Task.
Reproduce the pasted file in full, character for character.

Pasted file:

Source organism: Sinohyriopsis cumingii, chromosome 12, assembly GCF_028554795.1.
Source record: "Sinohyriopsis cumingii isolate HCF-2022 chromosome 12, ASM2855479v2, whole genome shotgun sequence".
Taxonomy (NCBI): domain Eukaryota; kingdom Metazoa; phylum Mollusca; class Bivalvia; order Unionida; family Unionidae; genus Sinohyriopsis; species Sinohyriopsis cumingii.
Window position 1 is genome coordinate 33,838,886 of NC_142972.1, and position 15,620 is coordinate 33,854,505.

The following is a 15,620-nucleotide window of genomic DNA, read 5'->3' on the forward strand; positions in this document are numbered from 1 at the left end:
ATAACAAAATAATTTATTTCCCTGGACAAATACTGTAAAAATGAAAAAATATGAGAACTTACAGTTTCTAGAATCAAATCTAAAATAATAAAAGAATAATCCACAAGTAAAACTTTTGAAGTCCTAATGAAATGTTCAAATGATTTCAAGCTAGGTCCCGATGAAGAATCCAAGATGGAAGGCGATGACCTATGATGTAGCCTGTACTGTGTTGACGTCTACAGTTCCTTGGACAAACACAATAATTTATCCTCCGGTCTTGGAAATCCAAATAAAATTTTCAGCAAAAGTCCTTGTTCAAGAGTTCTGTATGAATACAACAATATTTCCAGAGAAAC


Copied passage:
Source organism: Sinohyriopsis cumingii, chromosome 12, assembly GCF_028554795.1.
Source record: "Sinohyriopsis cumingii isolate HCF-2022 chromosome 12, ASM2855479v2, whole genome shotgun sequence".
Taxonomy (NCBI): domain Eukaryota; kingdom Metazoa; phylum Mollusca; class Bivalvia; order Unionida; family Unionidae; genus Sinohyriopsis; species Sinohyriopsis cumingii.
Window position 1 is genome coordinate 33,838,886 of NC_142972.1, and position 15,620 is coordinate 33,854,505.

The following is a 15,620-nucleotide window of genomic DNA, read 5'->3' on the forward strand; positions in this document are numbered from 1 at the left end:
ATAACAAAATAATTTATTTCCCTGGACAAATACTGTAAAAATGAAAAAATATGAGAACTTACAGTTTCTAGAATCAAATCTAAAATAATAAAAGAATAATCCACAAGTAAAACTTTTGAAGTCCTAATGAAATGTTCAAATGATTTCAAGCTAGGTCCCGATGAAGAATCCAAGATGGAAGGCGATGACCTATGATGTAGCCTGTACTGTGTTGACGTCTACAGTTCCTTGGACAAACACAATAATTTATCCTCCGGTCTTGGAAATCCAAATAAAATTTTCAGCAAAAGTCCTTGTTCAAGAGTTCTGTATGAATACAACAATATTTCCAGAGAAAC